Looking back on a short “long, strange trip”
I’ll forever remember the moment when the trustee in charge of Darrow’s last head of school search let me know I’d gotten the job. “Let me be the first to congratulate you,” he said. He had barely finished the sentence when I grabbed him for a big hug and burst into tears of relief. Mildly awkward start, but also unavoidable because in that moment the pressure of months of waiting was over and I’d gotten the chance of a lifetime to lead a school I loved.
Flash forward to the final quarter of my fifth year and I’m still as tickled as I was five years ago for this opportunity to lead. I have more gray hair now. The stresses of being responsible for the educations and lives of 115 teenagers and the professional lives of several dozens adults was greater than I’d imagined. And I wouldn’t change it for anything.
Here is a quick accounting of how five years have changed me:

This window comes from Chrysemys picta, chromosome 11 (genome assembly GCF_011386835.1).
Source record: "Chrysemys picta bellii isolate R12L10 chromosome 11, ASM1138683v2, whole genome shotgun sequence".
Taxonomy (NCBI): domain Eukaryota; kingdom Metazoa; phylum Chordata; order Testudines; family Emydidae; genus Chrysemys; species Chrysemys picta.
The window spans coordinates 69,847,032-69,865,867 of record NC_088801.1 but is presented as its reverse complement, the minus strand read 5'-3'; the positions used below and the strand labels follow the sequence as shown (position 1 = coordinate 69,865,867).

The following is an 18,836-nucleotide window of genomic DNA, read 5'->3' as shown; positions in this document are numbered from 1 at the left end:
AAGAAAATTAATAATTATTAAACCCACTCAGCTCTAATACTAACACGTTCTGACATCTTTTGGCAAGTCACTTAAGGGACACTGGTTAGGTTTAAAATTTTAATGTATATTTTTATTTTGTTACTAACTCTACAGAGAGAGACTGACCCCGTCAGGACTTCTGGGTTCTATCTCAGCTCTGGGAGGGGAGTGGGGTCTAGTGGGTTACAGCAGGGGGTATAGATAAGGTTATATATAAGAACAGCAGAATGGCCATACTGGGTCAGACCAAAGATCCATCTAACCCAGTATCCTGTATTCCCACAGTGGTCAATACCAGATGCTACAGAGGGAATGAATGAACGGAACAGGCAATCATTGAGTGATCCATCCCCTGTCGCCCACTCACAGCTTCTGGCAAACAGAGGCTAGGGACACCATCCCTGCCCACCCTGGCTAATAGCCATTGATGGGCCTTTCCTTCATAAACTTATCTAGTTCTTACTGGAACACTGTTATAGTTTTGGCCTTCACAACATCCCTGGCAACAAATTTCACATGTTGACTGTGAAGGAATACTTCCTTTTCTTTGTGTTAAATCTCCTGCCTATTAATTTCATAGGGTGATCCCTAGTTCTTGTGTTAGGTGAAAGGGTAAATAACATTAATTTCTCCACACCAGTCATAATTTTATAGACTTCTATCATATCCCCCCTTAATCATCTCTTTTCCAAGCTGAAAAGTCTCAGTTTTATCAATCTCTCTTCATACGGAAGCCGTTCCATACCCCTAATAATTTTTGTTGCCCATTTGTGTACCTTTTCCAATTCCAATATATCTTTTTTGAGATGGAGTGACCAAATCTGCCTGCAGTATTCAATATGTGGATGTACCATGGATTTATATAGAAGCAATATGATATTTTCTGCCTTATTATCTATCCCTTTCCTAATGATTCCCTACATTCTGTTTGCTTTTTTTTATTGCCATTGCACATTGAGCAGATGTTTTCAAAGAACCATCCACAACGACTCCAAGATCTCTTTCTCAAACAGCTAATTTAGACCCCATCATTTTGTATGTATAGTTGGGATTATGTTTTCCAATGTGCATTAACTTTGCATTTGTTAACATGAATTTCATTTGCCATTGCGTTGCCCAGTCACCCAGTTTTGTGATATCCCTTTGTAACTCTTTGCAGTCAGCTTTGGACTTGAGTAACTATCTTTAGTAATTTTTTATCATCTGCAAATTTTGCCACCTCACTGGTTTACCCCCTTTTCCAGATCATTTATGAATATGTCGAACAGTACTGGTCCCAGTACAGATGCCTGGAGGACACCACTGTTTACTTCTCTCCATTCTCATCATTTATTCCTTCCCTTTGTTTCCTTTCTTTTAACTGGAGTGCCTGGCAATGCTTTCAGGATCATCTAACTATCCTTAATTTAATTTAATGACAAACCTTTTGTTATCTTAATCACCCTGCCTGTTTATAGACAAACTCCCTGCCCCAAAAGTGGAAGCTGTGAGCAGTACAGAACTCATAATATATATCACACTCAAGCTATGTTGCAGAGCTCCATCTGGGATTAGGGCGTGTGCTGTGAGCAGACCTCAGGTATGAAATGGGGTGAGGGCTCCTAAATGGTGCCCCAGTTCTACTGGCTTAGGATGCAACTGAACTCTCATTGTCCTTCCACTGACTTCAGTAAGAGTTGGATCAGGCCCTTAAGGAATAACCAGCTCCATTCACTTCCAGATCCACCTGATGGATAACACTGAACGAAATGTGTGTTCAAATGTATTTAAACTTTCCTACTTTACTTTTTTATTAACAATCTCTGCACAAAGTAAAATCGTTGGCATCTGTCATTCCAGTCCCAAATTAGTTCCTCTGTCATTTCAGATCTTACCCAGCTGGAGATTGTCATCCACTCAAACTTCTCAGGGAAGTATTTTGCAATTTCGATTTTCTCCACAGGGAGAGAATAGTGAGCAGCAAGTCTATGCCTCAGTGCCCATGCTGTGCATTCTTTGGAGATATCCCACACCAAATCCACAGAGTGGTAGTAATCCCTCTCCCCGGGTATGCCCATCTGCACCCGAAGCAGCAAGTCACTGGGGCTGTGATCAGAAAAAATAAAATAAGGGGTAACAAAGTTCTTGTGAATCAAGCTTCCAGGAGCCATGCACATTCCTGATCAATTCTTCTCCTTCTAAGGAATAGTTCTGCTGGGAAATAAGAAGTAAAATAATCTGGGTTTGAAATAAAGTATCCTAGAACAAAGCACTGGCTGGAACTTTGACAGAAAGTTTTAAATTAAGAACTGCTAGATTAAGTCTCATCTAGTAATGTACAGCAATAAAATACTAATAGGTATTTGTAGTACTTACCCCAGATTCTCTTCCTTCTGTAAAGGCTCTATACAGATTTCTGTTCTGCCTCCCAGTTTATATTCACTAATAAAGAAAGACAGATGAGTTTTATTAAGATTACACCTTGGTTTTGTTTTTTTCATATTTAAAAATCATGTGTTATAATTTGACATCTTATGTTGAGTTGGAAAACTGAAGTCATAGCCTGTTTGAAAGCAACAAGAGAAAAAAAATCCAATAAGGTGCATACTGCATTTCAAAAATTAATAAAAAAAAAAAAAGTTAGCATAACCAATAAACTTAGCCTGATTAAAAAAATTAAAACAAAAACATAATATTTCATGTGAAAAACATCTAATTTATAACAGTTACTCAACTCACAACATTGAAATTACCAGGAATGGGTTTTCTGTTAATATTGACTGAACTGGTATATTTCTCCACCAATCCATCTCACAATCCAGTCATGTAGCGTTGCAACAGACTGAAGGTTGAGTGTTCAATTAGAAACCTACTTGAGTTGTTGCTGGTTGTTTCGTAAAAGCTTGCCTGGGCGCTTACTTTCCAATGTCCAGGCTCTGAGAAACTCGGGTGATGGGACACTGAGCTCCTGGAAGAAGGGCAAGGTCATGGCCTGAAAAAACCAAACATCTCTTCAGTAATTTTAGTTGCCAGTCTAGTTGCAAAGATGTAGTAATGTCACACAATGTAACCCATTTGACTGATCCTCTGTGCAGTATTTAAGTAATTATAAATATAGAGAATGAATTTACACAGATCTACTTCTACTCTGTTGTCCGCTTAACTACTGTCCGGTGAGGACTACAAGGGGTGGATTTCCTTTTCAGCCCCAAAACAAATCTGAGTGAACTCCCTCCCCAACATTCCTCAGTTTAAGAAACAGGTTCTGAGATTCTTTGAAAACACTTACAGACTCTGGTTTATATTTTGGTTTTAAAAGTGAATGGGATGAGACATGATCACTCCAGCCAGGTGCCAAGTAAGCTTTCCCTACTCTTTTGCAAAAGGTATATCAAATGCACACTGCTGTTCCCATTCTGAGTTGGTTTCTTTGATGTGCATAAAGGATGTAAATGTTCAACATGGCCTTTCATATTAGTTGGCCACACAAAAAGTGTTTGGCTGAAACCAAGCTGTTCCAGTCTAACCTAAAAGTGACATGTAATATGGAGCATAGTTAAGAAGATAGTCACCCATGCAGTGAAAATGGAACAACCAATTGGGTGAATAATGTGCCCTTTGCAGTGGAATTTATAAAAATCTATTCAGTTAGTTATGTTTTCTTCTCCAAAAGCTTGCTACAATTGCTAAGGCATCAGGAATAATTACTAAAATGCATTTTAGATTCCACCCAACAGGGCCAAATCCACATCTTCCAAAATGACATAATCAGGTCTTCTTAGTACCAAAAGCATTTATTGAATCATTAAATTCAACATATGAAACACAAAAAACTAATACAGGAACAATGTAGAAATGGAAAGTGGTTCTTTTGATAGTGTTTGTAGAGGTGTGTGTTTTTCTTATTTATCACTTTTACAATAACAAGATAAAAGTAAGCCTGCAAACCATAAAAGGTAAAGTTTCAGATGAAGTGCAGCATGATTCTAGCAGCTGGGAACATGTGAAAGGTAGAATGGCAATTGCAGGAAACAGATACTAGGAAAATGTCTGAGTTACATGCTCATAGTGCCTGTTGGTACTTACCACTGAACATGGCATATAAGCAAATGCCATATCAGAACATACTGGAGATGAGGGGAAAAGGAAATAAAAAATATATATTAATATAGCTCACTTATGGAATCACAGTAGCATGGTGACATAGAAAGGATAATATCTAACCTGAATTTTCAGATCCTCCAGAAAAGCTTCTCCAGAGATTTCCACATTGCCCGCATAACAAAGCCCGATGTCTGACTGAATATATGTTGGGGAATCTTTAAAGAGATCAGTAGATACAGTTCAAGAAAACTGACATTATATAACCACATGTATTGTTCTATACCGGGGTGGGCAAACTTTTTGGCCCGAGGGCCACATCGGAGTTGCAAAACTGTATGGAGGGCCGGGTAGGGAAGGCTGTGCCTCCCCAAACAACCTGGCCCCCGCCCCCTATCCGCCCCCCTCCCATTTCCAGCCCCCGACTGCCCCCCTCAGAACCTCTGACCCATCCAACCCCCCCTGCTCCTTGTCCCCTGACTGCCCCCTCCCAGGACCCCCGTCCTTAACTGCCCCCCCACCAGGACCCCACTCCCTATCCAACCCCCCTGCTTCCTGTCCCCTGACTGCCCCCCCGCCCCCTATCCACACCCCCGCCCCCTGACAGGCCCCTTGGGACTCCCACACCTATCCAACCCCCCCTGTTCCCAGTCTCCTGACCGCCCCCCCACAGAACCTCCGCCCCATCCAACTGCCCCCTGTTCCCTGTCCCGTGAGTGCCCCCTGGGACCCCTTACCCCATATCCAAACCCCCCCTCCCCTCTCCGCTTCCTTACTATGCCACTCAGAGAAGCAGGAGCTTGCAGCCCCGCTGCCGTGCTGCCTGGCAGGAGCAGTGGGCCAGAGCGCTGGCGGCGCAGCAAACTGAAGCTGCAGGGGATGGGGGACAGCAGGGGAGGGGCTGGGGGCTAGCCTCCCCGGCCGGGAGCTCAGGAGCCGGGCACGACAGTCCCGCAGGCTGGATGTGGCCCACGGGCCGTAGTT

- The pressures of budget and vision, and what sometimes feels like limitless stakeholders, have made me a far better problem solver than I was before. Better in that I seek input more broadly and recognize the limits of my own knowledge and perspective to see possible solutions.
- I have more compassion for the limits and frailties of humans of all ages than before. I also have less tolerance for adult B.S. and more empathy for what teenagers have to navigate now than in decades past.
- I understand and appreciate the power of organizational culture more now. It exists in every workplace and is ignored or unconsciously tended at the organization’s risk.
- Finally, these five years feel at once longer than five years and much shorter. Shorter in that the list of things I still want and need to do keeps growing over time, even though much has been accomplished. Longer in the sense that I’ve never had a job consume so much of my waking and dreaming attention and energy. I now cherish vacation and family time in a way I never had before.
A short “long, strange trip” for sure. I can’t wait to see how the next five years unfold.
Read Simon Holzapfel’s bio.